The Neuropsychiatric Illness You Haven’t Heard Of

By Madeline Dyer: For More Info, Go Here…

My story started six months ago, a couple of weeks after I had a bad kidney infection and what I believed to be flu, when I woke up and felt haunted. Thoughts were racing round and round my head, and I had an inexplicable urge to wash my hands over and over and over.

Even when my skin was cracked and bleeding and my fingers were swollen from so much washing, I couldn’t stop washing my hands. I just had to do it.

I am possessed. There are too many thoughts in my head — they’re crashing into each other, they won’t slow down.

I became obsessive and terrified of absolutely everything, including paperback books. I felt that books were a huge danger to me. I couldn’t touch them, and as a writer, I had a lot of books. I could barely look at them. They seemed like the worst thing in the world, and I ended up donating most of them to charity shops just to get them out of my house as they were triggering my “danger radar” constantly.

I started Cognitive Behavioral Therapy and Exposure and Response Prevention Therapy, and then was put on SSRIs. But it wasn’t until six months of living like this (and barely getting better with the therapy and medication), that we discovered I had Paediatric Acute-Onset Neuropsychiatric Syndrome (PANS) and this was causing my OCD.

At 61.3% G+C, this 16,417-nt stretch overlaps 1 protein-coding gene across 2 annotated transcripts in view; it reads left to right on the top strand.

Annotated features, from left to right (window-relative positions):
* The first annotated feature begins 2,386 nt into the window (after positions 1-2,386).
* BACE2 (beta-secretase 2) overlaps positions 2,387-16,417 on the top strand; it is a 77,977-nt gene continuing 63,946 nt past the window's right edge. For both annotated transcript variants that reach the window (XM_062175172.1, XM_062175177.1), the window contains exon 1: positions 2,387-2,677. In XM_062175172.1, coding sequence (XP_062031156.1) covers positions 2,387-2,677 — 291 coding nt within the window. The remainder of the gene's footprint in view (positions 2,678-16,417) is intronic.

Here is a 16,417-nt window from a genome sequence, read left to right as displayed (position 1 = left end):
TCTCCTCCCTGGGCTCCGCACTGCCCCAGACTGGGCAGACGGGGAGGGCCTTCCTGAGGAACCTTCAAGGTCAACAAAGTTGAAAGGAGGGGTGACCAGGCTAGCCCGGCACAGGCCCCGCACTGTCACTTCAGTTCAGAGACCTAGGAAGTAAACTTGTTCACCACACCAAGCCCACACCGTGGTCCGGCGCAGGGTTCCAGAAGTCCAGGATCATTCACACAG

Paediatric Acute-Onset Neuropsychiatric Syndrome (PANS) is an immune system disorder where antibodies mistakenly attack the basal ganglia, a part of the brain responsible for motor and movement control as well emotion and behaviour. (Although the P stands for Paediatric, the age limit has been lifted from this illness since its discovery, though it is most commonly seen in children.)

PANS explained all my symptoms — even ones I hadn’t realized were symptoms of it, such as me not liking bright lights and being more clumsy than usual (I even fell in a ditch at the side of the road at one point!).

This disorder is treated through a combination of long-term antibiotics, blood plasma transfusions, an anti-inflammatory diet, SSRIs, and Exposure and Response Prevention therapy.

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